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Making the switch

May/June 2009 California Country magazine

Couple swaps grassy lawn for low-maintenance landscape.



Drought-tolerant and low-maintenance: When my wife and I decided to re-landscape our front yard last spring, both those terms appealed to us.

Our reasons were both civic-minded and self-interested.

We know that as California grows, all of us need to do our part to use water as efficiently as we can, and drought-tolerant landscaping plays a part in that. And, as our in-house lawn-mowing specialist left to join the Marines, we wanted to make our landscaping easier to manage.

Now, as our new front yard nears its first birthday, we’re pleased with our decision for both those reasons and for another: The yard we have now is more attractive than the one we replaced.

For many Californians, the term “drought-tolerant landscaping” brings to mind a desert-scape of cactus, rocks and sand. That’s one alternative, of course, but we found a surprising variety of colorful plants that fit the “drought-tolerant” profile.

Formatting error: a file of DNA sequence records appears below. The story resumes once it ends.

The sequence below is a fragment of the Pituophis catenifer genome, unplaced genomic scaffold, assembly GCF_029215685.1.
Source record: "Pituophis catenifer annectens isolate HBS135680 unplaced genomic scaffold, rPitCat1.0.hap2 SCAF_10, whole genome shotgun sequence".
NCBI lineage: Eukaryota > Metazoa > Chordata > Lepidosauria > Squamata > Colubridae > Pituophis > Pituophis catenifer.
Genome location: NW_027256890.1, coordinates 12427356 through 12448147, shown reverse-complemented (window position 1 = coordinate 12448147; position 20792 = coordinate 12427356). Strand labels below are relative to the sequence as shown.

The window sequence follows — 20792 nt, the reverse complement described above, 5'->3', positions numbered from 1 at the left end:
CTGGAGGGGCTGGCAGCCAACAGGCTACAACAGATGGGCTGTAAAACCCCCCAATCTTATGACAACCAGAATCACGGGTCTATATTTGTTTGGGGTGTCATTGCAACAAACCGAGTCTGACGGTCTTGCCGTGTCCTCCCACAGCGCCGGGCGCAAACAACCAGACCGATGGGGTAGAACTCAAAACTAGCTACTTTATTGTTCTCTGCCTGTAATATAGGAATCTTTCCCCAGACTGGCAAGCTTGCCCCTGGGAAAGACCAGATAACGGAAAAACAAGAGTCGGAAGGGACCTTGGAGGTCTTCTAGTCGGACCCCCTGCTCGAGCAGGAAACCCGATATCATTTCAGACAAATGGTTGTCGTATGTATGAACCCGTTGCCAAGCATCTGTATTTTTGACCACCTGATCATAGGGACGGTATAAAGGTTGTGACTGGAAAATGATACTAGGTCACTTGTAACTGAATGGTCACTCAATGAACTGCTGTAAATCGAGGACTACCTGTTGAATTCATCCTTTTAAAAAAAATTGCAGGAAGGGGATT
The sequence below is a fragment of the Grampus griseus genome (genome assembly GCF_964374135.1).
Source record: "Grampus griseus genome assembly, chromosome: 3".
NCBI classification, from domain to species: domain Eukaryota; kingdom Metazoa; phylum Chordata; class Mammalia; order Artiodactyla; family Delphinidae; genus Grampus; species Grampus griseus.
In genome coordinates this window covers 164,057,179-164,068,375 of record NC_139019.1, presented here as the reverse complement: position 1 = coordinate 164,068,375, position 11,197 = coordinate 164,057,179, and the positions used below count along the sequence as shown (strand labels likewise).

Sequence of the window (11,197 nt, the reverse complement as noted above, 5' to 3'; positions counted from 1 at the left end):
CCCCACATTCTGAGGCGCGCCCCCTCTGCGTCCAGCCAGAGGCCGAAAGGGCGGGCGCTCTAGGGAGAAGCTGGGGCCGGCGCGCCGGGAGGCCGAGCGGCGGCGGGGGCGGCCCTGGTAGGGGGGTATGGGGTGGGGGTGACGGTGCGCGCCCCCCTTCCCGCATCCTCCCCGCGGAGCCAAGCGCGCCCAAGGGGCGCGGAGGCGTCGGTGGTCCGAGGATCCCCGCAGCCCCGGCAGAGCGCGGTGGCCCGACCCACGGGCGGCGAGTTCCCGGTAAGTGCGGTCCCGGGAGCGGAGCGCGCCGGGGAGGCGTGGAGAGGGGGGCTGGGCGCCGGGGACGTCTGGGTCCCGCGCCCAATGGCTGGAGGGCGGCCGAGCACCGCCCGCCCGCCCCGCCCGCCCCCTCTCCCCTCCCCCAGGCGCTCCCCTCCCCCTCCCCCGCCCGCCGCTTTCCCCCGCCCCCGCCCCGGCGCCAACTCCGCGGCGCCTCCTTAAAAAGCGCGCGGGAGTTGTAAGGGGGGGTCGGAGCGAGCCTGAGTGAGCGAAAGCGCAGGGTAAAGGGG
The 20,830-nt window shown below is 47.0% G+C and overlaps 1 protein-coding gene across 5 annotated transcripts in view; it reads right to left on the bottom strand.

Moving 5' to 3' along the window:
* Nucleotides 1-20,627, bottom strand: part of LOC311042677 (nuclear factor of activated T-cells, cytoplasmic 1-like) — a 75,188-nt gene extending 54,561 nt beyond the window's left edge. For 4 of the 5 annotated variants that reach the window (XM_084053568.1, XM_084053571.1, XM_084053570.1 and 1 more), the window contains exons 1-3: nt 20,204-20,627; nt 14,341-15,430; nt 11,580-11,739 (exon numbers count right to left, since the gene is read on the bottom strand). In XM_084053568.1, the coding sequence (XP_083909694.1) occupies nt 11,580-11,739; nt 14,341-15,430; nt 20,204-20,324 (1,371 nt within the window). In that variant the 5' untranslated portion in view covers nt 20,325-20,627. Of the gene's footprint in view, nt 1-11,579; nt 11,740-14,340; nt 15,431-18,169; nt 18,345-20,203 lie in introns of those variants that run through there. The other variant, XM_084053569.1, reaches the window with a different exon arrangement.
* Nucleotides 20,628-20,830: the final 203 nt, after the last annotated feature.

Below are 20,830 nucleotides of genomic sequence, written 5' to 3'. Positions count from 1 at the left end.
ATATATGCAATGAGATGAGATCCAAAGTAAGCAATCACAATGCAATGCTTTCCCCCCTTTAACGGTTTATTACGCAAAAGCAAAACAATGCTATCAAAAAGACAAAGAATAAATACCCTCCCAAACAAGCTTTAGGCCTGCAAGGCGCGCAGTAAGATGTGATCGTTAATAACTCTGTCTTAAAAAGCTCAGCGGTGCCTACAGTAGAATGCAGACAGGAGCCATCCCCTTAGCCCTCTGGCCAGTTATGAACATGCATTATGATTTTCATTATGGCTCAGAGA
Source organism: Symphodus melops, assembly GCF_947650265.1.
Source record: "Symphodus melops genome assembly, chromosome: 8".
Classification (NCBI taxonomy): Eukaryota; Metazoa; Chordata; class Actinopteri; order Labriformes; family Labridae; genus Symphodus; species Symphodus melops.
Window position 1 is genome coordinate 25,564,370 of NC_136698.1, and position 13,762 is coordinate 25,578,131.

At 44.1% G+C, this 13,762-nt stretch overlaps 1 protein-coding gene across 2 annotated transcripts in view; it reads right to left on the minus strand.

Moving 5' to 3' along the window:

I was particularly interested in aromatic herbs, so our yard features plenty of rosemary, lavender, sage and, for ground cover, creeping thyme. By poring through several books and Web sites devoted to native and drought-tolerant plants, my wife discovered plants that were unfamiliar to us but became highlights of our landscape, such as California fuschia, trailing lantana, penstemon and California lilac.

We also consulted the PlantRight Web site (www.plantright.org), to make certain that we weren’t unwittingly introducing any invasive plants into our neighborhood. The PlantRight site provides recommendations for California landowners about good plant choices for five distinct regions.

Many local water agencies and gardening organizations also provide advice on installing drought-tolerant yards. If you’re considering it, take some time to walk around your neighborhood and check out other, drought-tolerant landscapes. You’ll find, as we did, that more of your neighbors are making the switch as well.

Dave Kranz is a reporter for the California Farm Bureau Federation. He can be reached at 800-698-FARM or dkranz@cfbf.com.


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